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(Go to the interview section and hear Coach Myers describe this drill in the preview for Free Members)
This is a great lacrosse shooting drill we have taken from our interview with Coach Myers from Ohio State. We are always looking for new drills, creative drills, fast paced drills, drills that incorporate a number of fundamentals and players, and drills that directly emulate game situations. This unique concept lacrosse drill goes beyond most typical shooting drills in meeting all of our criteria as well as taking them to a new level.

The more we talk to top college coaches the more we begin to understand the correlation between success and running drills that not only emulate game situations but in addition, are run out of sets that we actually run or see in games. What we often on this site refer to as “Snapshots of Games” as a description of the best drills, Coach Myers refers to as a “piece of our Offense” in his drills.

This is a shooting drill that can start with the ball or a ground ball, a split dodge, quick passes to the outside shoulder utilizing both the right and left hand fundamentals of the players involved.

The drill features three players, and is run out of pieces of a 1-4-1 set. [private]In this drill there are no players in the crease or at ‘X.’ A line of players up top of the restraining line and two lines of players on the goal line extended each about ten yards to the sides of the crease. The drill begins with the player up top with a split dodge and immediately at the end of the spilt dodge a quick pass to the player adjacent on GLE. The player adjacent moves to the ball catches near his head in the triple threat position, and immediately passes to the player on the far side, in essence emulating a skip pass for a shot.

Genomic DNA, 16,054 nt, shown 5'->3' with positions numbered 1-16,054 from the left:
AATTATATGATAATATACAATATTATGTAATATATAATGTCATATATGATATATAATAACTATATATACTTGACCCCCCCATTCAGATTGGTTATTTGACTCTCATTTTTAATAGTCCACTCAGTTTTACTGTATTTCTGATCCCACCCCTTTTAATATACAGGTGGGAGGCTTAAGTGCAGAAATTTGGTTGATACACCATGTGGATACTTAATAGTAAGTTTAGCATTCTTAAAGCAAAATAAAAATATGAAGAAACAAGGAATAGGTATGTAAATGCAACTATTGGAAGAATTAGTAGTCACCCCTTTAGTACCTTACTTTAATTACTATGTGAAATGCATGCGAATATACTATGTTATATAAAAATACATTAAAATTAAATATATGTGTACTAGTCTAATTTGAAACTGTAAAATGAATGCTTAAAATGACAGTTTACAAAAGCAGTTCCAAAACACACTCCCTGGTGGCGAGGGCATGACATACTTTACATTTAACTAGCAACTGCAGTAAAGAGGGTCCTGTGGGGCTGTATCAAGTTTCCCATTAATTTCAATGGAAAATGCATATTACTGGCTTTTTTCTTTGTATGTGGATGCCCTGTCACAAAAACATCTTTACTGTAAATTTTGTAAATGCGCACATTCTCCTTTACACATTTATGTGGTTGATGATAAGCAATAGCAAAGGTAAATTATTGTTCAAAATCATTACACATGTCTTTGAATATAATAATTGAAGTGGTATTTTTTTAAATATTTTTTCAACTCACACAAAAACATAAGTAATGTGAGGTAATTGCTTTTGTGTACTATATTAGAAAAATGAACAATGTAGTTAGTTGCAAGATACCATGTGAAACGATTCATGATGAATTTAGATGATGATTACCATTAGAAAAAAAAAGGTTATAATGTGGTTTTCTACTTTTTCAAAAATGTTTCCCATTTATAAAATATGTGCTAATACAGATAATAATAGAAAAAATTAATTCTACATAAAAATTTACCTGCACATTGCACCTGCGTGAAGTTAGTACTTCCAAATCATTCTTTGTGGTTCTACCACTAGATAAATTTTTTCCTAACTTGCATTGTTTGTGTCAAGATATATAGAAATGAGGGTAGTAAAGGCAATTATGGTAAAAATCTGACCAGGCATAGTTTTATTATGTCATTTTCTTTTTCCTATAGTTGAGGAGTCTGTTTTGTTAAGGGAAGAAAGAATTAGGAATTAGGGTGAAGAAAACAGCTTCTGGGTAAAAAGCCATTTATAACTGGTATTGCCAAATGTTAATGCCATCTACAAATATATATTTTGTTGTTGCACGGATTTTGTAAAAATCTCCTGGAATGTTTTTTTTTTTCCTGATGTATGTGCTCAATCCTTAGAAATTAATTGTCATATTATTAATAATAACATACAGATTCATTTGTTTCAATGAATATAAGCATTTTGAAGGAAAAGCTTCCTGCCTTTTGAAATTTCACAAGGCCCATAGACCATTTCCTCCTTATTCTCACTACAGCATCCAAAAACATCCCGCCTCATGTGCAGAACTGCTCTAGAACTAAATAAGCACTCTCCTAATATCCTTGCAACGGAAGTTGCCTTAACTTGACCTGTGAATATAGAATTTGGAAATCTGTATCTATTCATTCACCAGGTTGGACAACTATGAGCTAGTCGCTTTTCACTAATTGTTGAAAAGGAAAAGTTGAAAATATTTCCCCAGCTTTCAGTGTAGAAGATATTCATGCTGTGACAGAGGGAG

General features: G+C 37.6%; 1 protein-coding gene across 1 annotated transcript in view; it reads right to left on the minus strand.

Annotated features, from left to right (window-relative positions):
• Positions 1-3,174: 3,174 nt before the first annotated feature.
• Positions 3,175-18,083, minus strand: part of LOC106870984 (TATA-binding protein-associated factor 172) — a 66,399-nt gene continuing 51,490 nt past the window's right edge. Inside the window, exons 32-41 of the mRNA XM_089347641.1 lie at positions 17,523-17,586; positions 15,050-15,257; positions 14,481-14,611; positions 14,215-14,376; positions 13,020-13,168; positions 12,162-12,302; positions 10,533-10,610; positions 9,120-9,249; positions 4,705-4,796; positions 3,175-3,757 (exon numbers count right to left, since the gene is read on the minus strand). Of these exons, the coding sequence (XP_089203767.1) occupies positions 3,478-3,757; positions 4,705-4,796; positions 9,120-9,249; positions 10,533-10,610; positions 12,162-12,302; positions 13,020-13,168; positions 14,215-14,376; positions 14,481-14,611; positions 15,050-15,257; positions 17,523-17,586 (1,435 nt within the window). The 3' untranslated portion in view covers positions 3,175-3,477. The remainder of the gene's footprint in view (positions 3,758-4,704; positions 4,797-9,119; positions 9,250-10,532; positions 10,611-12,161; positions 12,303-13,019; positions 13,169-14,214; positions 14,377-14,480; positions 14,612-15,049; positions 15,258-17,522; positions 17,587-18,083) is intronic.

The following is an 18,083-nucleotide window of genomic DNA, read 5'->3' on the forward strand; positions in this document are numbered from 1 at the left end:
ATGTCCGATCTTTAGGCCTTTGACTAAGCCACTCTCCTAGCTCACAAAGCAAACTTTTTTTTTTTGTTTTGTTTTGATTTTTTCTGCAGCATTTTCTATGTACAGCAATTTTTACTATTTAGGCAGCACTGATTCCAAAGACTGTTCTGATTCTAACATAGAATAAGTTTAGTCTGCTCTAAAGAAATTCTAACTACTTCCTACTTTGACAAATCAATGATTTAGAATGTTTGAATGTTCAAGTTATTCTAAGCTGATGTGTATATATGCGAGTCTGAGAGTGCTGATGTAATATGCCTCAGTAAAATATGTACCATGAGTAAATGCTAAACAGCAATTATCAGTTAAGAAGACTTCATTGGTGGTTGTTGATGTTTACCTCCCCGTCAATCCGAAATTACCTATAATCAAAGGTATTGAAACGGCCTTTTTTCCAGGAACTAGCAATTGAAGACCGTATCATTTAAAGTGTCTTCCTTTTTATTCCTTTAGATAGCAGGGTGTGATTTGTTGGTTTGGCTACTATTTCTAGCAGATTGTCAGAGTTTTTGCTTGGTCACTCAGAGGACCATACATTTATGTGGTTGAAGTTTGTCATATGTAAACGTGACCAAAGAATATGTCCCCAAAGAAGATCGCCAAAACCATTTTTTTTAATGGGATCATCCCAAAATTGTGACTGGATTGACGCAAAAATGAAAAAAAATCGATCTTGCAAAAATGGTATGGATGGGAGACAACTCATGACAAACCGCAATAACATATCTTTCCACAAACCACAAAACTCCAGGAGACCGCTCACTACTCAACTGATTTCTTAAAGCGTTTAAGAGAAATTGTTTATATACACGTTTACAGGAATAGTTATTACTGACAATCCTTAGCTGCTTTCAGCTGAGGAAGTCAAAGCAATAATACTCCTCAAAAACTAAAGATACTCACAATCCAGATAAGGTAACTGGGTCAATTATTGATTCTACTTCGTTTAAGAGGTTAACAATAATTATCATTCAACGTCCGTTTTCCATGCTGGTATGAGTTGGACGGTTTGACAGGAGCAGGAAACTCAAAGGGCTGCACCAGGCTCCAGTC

The characteristic of this drill that makes it unique is the player up top has the options of going right and then splitting back to his left, or beginning to his left and splitting to his right. This forces the two ‘wing’ players to react. If the ball carrier is coming at them out of the dodge, then they are the next look in the drill and move to catch the first pass. The third player now becomes the “One More” pass to a shot. So it could be a right hand or left hand pass, to an opposite left or right hand catch and pass, to a right or left hand shot. And the drill moves very quickly for four to five minutes and is often used as a part of a series of shooting drills for the day.

If you are now catching on to this drill with a read philosophy you can see how you might create your own version out of a 2-2-2, or 1-3-2, etc, but using three players located in the pre-determined set, a dodge, read, pass or skip pass to a shot. Very Cool.

As always, keep a big pile of balls up top, and keep it moving every three to four seconds. With experienced players, if we drop the pass, the drill is over as the next three might already be underway, or immediately begin the next group. If you are working with younger or developmental players keep a pile of balls at each station, and on a drop have the player pick up a ball from the pile at each station and continue accordingly. And slow it down a little, but not too much…

Coach Mike

Piece of Offense Ohio State 2 Pass Shooting Drill[/private]

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